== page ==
PHOENIX -- Once Bob Melvin wraps up his media session each morning, the A's manager joins his players on the field for their daily yoga session.
It's a new trend in A's camp this year, one that provides significant benefits in terms of breathing, flexibility and injury prevention.
"It's baseball-specific and not just like going to a normal class," said Mike Henriques, the A's strength and conditioning coach. "The woman who leads everyone deals with a lot of golfers, so it's a lot of the same patterns and motions that we see in baseball."
Her name is Katherine Roberts, and she's been contracted with Nike Golf for many years. She also founded Yoga for Golfers to help athletes maximize their mind-body performance and has served as the yoga expert for the Dodgers and Padres in recent years, as well.
"It's a different option, instead of them listening to me all day," Henriques joked. "It's nice to get someone else out there to take them through some range of motion stuff and switch things up instead of doing the same things over and over again."
Henriques assumed the pitchers would be on board with yoga, which has become more mainstream in baseball. But the position players?
"I wasn't so sure," he said. "The guys I thought wouldn't take to it right away or appreciate it have actually been the guys that have come up to me and said they really like it."
"It's just more of a deeper stretch," A's pitcher Dan Straily said. "It's nice to kind of break up the routine, because when you're doing the same stretches every day, it becomes old really quick and you find yourself not really paying attention to it. Yoga can't hurt, that's for sure. Just another way to get loose for the day."
Straily is no stranger to the discipline, having gone to plenty of yoga classes at a studio just below his apartment in Eugene, Ore., early in the offseason.
Once the regular season begins, Straily and his teammates won't be gathered for daily yoga sessions like the ones they're experiencing now, since Roberts will remain in Arizona. However, she has provided the team with a DVD that includes three different yoga routines that accommodate pregame, workout and relaxing needs.
"They'll be on everyone's iPads," Henriques said.
Nakajima to get start in team's first spring game
PHOENIX -- On Friday, the A's released their first of many lineups that will be used this year, this one to be on display Saturday for the club's Cactus League opener against the host Brewers.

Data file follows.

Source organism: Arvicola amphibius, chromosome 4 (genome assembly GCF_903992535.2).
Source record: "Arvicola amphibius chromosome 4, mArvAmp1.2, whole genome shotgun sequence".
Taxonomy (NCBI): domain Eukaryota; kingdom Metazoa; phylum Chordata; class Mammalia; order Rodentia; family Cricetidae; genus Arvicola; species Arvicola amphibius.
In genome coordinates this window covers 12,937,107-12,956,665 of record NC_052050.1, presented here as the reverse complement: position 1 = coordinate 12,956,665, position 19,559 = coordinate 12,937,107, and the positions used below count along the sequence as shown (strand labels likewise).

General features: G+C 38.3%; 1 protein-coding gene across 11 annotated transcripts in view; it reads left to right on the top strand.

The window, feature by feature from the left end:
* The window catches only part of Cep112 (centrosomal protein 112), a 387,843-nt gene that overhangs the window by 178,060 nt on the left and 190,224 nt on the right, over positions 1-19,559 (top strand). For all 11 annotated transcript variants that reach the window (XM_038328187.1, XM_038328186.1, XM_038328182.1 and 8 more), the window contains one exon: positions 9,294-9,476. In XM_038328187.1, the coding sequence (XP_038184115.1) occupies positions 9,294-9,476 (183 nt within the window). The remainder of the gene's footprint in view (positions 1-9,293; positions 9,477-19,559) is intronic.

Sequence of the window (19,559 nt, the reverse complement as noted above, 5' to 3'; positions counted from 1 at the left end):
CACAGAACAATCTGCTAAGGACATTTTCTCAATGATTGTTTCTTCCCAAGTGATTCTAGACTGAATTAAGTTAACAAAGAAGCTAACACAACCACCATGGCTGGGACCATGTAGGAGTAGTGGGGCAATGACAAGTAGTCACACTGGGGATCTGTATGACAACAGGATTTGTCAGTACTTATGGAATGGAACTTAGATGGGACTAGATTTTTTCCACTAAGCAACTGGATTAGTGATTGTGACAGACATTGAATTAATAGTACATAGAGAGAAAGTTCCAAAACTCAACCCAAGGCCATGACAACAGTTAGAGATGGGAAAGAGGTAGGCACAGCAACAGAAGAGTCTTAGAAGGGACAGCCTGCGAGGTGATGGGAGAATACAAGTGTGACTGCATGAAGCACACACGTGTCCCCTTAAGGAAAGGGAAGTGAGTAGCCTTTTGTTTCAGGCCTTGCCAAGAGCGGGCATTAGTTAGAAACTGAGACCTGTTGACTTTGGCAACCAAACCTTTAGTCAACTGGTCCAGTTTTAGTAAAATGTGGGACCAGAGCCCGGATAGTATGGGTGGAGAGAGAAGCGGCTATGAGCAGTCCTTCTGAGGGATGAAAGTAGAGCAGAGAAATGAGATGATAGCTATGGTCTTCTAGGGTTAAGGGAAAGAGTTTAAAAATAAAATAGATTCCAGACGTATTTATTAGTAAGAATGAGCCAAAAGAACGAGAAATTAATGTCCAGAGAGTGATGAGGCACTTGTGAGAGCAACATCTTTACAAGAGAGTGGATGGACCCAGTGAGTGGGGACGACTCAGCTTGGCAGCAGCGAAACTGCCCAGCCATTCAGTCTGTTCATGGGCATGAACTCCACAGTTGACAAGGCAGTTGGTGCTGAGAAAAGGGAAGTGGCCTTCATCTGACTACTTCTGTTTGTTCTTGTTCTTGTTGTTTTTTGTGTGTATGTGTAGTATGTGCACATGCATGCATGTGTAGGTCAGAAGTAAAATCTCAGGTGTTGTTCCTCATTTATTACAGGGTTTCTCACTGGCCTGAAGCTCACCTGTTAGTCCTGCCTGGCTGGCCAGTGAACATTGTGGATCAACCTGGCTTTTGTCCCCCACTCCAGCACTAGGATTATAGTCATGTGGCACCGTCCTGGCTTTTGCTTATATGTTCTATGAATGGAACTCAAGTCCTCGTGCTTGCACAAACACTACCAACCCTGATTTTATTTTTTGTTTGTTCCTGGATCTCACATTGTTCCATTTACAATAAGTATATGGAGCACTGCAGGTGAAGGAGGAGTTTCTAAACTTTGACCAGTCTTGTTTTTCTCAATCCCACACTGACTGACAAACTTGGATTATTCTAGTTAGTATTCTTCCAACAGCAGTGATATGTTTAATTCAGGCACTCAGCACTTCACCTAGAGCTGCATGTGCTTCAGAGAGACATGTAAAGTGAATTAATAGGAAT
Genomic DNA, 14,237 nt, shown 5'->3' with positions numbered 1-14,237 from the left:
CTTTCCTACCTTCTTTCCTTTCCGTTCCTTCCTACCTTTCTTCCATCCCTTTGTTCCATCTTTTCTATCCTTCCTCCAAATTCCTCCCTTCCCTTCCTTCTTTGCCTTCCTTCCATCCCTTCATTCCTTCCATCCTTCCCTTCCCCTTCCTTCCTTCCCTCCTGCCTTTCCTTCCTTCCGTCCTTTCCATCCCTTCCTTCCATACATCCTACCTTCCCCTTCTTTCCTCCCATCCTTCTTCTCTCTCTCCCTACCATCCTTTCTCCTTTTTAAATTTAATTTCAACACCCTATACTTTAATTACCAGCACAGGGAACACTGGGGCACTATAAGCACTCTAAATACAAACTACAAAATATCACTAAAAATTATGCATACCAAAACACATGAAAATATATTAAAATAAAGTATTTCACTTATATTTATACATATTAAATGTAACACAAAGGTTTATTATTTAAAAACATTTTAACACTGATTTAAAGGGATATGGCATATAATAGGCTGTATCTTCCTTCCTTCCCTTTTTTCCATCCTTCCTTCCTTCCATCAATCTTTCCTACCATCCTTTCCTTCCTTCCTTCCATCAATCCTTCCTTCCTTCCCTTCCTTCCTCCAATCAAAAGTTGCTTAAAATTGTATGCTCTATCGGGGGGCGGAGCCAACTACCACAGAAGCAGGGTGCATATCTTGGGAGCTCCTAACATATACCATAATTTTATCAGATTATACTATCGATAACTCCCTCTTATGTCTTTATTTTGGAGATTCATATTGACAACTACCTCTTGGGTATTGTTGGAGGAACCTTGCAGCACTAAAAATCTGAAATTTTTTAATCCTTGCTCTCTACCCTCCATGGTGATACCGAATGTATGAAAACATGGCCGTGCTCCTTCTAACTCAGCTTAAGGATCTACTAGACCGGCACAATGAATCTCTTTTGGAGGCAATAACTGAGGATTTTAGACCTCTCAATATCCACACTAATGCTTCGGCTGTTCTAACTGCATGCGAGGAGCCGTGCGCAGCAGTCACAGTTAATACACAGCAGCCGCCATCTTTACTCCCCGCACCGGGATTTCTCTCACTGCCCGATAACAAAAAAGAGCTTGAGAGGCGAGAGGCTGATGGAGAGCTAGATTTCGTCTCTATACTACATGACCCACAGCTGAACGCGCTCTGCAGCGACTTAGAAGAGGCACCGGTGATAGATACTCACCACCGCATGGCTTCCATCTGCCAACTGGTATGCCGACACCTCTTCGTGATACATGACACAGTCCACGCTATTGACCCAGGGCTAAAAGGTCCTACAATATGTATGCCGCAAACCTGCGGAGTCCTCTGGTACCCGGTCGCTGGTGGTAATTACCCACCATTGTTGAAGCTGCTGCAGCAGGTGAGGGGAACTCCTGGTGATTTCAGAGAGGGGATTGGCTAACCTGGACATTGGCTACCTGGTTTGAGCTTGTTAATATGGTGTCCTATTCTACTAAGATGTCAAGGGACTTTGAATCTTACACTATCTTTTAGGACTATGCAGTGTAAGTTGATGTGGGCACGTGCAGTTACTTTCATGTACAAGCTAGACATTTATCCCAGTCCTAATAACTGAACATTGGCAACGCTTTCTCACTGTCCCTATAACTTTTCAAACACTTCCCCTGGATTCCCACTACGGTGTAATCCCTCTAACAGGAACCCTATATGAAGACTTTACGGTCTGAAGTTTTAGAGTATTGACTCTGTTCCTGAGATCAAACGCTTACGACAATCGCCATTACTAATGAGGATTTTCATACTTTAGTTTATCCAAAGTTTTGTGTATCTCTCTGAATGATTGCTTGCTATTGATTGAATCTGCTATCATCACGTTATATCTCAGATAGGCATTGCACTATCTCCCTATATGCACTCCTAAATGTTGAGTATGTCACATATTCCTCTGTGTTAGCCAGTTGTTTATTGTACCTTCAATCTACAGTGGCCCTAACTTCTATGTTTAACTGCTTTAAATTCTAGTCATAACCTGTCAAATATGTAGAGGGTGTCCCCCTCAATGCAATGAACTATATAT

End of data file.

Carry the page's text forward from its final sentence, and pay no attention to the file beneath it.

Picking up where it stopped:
"Don't read too much into it," manager Bob Melvin warned.
Melvin is more concerned with the performance of the players that encompass it rather than how they're lined up for now.
He'll especially keep close eye on Japanese shortstop Hiroyuki Nakajima, who will start his first game as a big leaguer from the No. 2 hole, behind leadoff man Jemile Weeks, on Saturday. The A's have already been impressed with Nakajima's skill set, but how it translates to game action remains to be seen.
"Is there foot speed there to steal bases? Is he a hit and run guy, or is he a guy you want to let hit in runs?" Melvin said. "There are a lot of unknowns about him. We've kind of seen what he can do here, but you don't really get a good feel for it until you see him do it in games."
Nakajima's double-play partner will also be evaluated heavily this spring. Weeks, whose struggles in 2012 led to a demotion, needs to prove his worth as an everyday player again, and he'll have to do so with Scott Sizemore -- batting ninth at designated hitter on Saturday -- also fighting for the same job.
Normally Melvin doesn't put too much weight on spring numbers, but in this instance, with a head-to-head competition playing out, "it's all you have to go on," he said.
"Guys know they're in competition," he continued. "You play probably a little bit differently. You're not just in 'getting ready' type mode. There's more urgency, so the spots where you do have to evaluate it based on performance, you do."
Rounding out Saturday's lineup are Josh Reddick, playing right field and batting third, followed by first baseman Brandon Moss, left fielder Seth Smith, center fielder Chris Young and, ahead of Sizemore in the No. 8 slot, third baseman Josh Donaldson.
Every other regular, including Yoenis Cespedes, Coco Crisp, Jed Lowrie and Derek Norris, will start Sunday's game against the Angels.
"It's a bit of a Groundhog Day feeling at this point," Melvin said, "where you try to switch it up some but everyone's ready to get going and play in some games."
• Melvin has taken a beating from batting practice opponent Cespedes in recent days. On Friday, the slugger took it to a whole new level, taking Melvin deep with a donut on his bat. As for his final home run, well "that was borderline taunting," Melvin joked.
"It was like Babe Ruth calling his shot," he said.
• In exchange for letting the D-backs use the A's facilities on Thursday, Melvin negotiated and got them to let him use a DH for a game at Arizona this spring.